I’m a freelance writer working entirely from home. And I’m breaking almost all of the rules touted by the “experts.” What I’ve learned is that there is no one right way to set up your home office. There are some must-haves as far as technology goes, but most of the rest is up to you. Here are my “rules,” based on what has worked for me:
Find your “thinking corner.”
If you search “home office,” you’ll find all kinds of resources telling you that your work space should be just for work rather than a multi-purpose space that you also use for cooking, eating, doing homework, folding laundry, etc. But I call you-know-what on that. You need to work where you’re most comfortable. For me, that’s my kitchen. I do have an unusually large “desk” – a four-foot-deep chunk of granite that’s more bar than counter – but I’d work from my kitchen even if I had to do it at the kitchen table. That’s because my kitchen is my home base. You’ve got one, too – you just need to identify it. Where do you go when you need to think your way through a problem? Or when you really need to concentrate on something? Got it? There…that’s your home office.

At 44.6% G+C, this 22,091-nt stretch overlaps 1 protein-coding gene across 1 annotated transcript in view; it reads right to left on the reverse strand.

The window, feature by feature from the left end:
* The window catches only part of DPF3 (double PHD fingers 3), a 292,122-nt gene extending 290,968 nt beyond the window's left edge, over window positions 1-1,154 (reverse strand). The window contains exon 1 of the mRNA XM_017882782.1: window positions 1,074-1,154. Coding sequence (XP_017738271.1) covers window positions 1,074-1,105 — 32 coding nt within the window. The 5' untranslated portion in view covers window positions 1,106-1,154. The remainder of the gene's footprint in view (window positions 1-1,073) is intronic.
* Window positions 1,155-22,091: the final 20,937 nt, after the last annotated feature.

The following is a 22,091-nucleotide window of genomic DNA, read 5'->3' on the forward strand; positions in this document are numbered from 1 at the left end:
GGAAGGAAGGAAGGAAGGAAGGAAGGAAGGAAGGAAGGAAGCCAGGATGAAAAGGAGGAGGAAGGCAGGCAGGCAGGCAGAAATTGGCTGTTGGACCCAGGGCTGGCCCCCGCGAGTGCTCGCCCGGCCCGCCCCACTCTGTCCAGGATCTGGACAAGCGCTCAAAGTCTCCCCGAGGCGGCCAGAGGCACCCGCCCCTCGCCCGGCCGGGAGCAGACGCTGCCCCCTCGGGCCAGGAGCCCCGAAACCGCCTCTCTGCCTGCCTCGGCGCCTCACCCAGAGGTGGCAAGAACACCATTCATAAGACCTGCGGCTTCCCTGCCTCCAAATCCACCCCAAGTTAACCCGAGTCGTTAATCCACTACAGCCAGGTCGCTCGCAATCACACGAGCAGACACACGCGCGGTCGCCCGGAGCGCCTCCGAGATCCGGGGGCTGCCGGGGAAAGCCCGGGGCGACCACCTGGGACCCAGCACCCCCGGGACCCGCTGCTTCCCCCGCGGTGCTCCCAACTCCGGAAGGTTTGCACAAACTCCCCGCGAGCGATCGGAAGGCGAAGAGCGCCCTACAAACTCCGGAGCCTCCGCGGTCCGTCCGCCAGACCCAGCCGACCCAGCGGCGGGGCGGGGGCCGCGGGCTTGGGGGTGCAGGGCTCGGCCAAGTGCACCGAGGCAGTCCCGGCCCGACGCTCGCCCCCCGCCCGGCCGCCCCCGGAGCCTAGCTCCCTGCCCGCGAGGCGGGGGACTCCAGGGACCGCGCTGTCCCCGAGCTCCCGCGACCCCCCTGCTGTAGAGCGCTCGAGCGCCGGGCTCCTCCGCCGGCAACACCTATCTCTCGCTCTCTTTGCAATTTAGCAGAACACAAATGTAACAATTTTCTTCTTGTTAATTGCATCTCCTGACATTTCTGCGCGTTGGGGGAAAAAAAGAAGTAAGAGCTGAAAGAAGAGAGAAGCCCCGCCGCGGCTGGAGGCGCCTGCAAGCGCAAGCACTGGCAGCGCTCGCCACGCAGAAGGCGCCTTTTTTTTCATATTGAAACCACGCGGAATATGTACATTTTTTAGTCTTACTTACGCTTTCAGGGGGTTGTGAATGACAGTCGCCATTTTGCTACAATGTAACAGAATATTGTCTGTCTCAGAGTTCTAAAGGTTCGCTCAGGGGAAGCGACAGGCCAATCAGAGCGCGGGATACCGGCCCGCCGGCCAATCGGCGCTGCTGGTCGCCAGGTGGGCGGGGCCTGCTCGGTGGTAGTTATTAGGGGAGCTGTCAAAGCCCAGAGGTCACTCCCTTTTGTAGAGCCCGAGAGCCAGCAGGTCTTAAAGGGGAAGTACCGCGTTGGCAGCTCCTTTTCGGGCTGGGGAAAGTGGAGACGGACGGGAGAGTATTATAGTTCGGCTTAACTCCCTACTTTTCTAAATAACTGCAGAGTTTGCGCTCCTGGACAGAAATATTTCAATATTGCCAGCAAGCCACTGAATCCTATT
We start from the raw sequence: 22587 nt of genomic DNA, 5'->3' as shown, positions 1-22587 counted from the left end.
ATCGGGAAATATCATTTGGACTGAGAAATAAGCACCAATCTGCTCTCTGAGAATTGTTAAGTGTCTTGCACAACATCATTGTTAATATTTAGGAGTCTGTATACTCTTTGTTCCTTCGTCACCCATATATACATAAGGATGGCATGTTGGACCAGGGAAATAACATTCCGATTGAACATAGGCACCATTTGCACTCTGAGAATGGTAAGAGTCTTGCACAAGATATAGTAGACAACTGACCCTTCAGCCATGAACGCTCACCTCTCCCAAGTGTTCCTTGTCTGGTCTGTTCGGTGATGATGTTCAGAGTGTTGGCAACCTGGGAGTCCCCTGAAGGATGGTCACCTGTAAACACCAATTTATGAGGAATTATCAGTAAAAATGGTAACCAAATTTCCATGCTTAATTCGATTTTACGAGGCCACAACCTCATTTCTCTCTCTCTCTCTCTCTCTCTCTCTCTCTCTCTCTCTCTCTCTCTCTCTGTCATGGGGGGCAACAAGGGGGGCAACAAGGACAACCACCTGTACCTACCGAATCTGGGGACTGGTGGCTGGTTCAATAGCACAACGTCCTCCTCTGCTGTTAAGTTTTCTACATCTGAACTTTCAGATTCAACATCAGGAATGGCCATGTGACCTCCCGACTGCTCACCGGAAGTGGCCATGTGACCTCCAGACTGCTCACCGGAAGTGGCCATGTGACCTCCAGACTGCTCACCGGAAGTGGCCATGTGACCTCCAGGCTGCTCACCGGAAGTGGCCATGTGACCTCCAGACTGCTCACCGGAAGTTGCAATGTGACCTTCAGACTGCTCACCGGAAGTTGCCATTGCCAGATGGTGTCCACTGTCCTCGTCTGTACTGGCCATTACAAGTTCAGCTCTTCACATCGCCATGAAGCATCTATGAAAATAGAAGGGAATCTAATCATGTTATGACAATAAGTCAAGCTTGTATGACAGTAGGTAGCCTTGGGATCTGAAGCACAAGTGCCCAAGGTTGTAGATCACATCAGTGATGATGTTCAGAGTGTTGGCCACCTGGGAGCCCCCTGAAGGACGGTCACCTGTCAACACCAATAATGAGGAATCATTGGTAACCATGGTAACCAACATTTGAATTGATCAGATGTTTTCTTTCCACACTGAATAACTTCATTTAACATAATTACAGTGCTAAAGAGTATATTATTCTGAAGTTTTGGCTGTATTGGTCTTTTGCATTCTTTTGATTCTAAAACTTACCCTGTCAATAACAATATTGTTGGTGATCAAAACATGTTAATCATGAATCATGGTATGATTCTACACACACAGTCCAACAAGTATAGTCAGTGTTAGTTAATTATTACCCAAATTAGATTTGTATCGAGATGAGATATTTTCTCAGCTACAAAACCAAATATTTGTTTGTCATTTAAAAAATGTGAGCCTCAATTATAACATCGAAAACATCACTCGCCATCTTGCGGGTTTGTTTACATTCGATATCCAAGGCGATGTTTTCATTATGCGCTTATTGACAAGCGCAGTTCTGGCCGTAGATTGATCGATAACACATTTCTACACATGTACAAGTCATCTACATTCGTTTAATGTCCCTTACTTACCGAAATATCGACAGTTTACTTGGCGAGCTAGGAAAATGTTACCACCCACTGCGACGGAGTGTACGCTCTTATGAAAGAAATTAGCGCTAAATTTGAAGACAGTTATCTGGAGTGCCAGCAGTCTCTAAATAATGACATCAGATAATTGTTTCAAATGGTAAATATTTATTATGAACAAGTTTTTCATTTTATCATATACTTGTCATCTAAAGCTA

Make it yours.
What did you like least about working in an office? Did you long for silence so you could think? Or did you wish your co-workers didn’t complain when you blasted Pandora? This is your chance to have things the way you want them. If you think best with the TV on in the background, do it! The same goes for your work space. One article I read suggested keeping photos of your family by your computer. If that works for you, great! But I have to have a clear work space, with nothing on it but my phone and my laptop. If there are other items I might need during the day, they go behind me on the kitchen table (or anywhere that’s not in my line of sight). That’s the beauty of working from home: as long as you get your work done, you don’t have to please anyone but yourself.
Find your conference room.
If you’re working at home, you’ll probably need to video conference at some point (some people do it every day). I do it in the same place I write, but my need for a clear work space makes that practical. If you’re more comfortable working amidst piles of laundry or curled up on a window seat, that’s fine…but your colleagues don’t need to see it. You need a space that looks professional. It needs to sound professional, too. That means no screaming kids or barking dogs in the background.
Don’t let all the rules for setting up a home office intimidate you into arranging a space that’s not comfortable for you. The only rule that matters is that you need to be productive. How to achieve that is something only you can answer.
photo credit: Patti Podnar